Australian Government supports Indonesia to combat high-risk cattle diseases

While not a threat to human health, LSD and FMD are highly infectious viral diseases that affect cattle and other livestock. (Image source: Adobe Stock)

In response to the recent outbreaks in Indonesia of Lumpy Skin Disease (LSD) and Foot and Mouth Disease (FMD) among livestock, the Food and Agriculture Organisation of the United Nations (FAO) and the Australian Government are collaborating to support the Indonesian Government in containing and controlling the spread of these high-impact cattle diseases

Thanks to an Australian Government contribution of US$792,000, FAO is working together with the Indonesian Government to increase the capacity of livestock officials and farmers to help them prevent and control outbreaks of LSD and FMD, while strengthening risk communications among targeted high-risk groups.  

“Australians have a proud history of stepping up to help our neighbours, and we are very pleased to assist with efforts to stop the further spread of FMD and LSD within the region. These efforts require significant resourcing, technical expertise and collaboration, and we will continue to work together to support each other and share knowledge,” said Murray Watt, Australia’s Minister for Agriculture, Fisheries and Forestry.

“We hope that this additional support from Australia, through our colleagues at the FAO, can help reduce the negative impacts that these diseases can have on food security and the livelihoods of Indonesia’s farmers, while also protecting agricultural industries in other countries, including Australia,” he added. 

While not a threat to human health, LSD and FMD are highly infectious viral diseases that affect cattle and other livestock. More than 600,000 animals in Indonesia have been infected by FMD and more than 11,000 have died, while farmers have been forced to slaughter a further 15,000. Indonesia had been free of FMD for more than 30 years, but in September 2022, the government reported that an FMD outbreak had been detected in 24 out of 34 Provinces. Since then, a further three provinces have been affected.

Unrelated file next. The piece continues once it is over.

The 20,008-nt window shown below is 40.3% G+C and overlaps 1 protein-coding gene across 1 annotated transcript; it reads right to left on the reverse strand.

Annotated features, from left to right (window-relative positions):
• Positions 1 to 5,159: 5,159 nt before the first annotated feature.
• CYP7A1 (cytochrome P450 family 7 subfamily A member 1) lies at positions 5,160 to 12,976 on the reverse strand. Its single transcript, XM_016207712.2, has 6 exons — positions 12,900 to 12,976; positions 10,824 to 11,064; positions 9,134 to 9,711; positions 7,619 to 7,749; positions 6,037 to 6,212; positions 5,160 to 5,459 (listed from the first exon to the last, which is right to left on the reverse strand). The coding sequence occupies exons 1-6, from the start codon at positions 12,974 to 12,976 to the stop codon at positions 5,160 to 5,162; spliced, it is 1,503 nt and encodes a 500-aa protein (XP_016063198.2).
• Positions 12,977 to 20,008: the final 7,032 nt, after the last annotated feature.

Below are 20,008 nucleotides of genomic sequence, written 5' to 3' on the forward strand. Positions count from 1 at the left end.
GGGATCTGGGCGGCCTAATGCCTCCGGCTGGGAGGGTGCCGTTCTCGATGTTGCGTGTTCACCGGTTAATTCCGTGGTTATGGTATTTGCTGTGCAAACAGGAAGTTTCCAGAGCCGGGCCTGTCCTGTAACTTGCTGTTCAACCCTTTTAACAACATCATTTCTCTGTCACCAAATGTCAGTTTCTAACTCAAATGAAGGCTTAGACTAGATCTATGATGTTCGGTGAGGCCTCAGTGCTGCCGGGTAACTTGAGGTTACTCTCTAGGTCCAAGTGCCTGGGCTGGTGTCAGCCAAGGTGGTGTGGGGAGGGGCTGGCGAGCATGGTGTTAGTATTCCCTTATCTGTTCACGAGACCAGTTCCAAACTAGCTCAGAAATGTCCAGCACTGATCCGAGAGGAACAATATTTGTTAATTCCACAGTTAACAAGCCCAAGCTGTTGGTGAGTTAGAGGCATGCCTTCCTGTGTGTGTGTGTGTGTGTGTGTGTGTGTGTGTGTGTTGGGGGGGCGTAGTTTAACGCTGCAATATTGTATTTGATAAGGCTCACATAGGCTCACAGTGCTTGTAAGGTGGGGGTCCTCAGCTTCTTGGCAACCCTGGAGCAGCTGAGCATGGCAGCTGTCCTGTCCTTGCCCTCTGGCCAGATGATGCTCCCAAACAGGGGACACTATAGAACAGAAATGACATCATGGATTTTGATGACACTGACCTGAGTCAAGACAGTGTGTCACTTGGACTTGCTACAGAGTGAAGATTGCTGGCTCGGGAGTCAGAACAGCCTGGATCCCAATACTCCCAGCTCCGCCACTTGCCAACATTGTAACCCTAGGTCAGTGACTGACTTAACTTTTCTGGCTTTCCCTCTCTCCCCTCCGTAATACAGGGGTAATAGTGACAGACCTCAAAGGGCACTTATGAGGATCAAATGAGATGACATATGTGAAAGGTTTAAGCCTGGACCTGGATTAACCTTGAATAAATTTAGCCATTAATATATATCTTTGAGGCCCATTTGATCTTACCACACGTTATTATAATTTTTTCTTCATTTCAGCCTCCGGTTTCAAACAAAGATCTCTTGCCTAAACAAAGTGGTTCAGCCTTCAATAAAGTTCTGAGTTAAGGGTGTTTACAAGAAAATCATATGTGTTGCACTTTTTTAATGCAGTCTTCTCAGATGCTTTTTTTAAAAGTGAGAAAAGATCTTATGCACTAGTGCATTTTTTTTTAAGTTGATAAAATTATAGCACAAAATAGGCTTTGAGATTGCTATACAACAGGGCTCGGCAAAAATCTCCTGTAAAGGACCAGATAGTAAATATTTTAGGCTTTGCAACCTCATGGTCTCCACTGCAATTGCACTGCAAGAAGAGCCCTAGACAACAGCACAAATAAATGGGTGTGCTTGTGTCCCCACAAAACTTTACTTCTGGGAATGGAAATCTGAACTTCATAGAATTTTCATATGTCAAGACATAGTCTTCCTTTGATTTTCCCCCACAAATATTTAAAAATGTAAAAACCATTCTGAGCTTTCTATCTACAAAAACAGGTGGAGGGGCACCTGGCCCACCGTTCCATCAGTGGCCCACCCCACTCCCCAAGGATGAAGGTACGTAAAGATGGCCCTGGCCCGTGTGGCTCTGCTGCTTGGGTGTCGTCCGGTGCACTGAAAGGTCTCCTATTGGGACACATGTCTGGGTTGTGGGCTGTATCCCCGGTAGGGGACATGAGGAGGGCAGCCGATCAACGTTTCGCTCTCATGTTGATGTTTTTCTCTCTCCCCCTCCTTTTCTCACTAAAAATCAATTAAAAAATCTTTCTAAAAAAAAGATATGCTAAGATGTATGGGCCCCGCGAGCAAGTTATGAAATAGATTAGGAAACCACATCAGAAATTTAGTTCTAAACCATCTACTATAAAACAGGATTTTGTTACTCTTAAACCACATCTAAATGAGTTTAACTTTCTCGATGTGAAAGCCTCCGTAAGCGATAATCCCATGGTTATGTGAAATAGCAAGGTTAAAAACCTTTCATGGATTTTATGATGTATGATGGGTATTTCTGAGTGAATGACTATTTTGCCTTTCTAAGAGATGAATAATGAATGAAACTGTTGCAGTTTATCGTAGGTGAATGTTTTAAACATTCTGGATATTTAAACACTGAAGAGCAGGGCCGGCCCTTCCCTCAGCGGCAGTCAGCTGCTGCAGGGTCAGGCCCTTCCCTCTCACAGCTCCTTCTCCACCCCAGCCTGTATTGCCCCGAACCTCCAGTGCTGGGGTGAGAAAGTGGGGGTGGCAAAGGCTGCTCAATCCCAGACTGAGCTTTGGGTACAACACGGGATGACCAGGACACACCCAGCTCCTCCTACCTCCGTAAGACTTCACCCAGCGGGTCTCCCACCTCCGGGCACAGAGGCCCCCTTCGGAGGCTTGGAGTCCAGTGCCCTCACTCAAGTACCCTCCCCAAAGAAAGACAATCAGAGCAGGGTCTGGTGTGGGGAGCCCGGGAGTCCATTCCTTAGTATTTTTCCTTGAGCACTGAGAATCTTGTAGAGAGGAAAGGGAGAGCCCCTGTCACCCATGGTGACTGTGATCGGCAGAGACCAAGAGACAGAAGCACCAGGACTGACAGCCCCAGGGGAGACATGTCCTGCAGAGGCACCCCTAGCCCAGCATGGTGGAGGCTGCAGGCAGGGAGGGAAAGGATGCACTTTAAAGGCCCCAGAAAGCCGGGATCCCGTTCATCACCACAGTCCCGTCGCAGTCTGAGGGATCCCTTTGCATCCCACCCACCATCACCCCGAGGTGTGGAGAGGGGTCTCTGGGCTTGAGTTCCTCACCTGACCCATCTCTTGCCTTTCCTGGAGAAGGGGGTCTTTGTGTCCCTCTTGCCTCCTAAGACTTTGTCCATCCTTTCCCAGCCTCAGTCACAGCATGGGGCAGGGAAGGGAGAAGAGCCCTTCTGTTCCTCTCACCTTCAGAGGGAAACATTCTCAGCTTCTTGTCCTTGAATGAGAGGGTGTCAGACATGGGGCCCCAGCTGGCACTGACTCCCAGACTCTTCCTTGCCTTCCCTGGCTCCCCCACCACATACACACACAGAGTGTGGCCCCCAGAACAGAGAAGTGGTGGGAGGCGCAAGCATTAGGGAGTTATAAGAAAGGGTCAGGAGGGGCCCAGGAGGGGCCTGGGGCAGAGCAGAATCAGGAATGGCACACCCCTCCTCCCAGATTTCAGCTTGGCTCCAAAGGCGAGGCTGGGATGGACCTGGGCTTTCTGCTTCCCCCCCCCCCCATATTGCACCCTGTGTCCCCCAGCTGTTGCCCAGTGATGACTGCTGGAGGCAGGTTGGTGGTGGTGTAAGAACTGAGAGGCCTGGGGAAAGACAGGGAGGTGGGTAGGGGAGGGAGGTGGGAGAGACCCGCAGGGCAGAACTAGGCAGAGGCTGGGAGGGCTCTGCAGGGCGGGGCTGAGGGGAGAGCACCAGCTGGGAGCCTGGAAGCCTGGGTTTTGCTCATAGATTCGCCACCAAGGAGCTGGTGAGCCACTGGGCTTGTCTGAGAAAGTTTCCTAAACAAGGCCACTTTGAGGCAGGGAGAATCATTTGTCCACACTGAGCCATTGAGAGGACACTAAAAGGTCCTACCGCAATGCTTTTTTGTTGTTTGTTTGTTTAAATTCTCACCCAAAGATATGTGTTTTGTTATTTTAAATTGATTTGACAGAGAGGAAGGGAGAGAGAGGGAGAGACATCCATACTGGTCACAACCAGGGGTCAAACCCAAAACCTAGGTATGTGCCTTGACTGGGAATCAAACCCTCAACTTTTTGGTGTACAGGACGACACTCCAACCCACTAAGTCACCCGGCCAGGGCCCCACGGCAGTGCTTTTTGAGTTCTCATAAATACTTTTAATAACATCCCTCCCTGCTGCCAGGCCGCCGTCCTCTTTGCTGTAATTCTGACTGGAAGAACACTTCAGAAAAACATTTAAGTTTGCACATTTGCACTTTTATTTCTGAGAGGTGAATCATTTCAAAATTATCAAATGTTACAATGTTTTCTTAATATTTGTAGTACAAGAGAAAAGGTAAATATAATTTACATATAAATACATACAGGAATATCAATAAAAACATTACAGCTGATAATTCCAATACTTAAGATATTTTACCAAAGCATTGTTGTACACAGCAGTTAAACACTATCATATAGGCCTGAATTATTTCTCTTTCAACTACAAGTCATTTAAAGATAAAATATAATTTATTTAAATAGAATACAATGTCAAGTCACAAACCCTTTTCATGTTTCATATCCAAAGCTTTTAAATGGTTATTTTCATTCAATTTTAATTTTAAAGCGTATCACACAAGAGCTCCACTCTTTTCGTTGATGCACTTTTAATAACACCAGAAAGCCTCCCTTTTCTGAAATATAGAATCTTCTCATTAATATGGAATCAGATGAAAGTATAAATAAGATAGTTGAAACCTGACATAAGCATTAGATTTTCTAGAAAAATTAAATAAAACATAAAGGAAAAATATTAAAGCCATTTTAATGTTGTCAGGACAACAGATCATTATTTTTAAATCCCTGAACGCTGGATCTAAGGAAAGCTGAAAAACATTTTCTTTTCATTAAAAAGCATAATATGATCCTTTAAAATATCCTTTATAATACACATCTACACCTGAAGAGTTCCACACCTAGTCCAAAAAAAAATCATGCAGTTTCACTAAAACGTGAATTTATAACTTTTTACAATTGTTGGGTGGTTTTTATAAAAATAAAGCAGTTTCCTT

Meanwhile, LSD has infected more than 22,000 animals in 13 provinces in Indonesia, as the outbreaks continue.  

The potential economic losses annually of an FMD outbreak can be as high as one trillion Indonesian Rupees (US$6.6bn). 

"Livestock is a crucial component of many rural economies, providing food, income, and livelihoods for millions of people around the world. Controlling and eradicating diseases such as FMD and LSD is essential for protecting these livelihoods and ensuring a sustainable future for rural communities,” said Rajendra Aryal, FAO representative in Indonesia and Timor-Leste. “FAO is fully committed to supporting our member countries in achieving this goal."  

The new agreement, entitled ‘Reducing the Impact of Foot and Mouth Disease (FMD) and Lumpy Skin Disease (LSD) Outbreaks and Building the Response Capacity to These Outbreaks in Indonesia,’ will be implemented over a period of one year. 

To read more on what FAO are doing to support farmers to boost cattle trade, click here.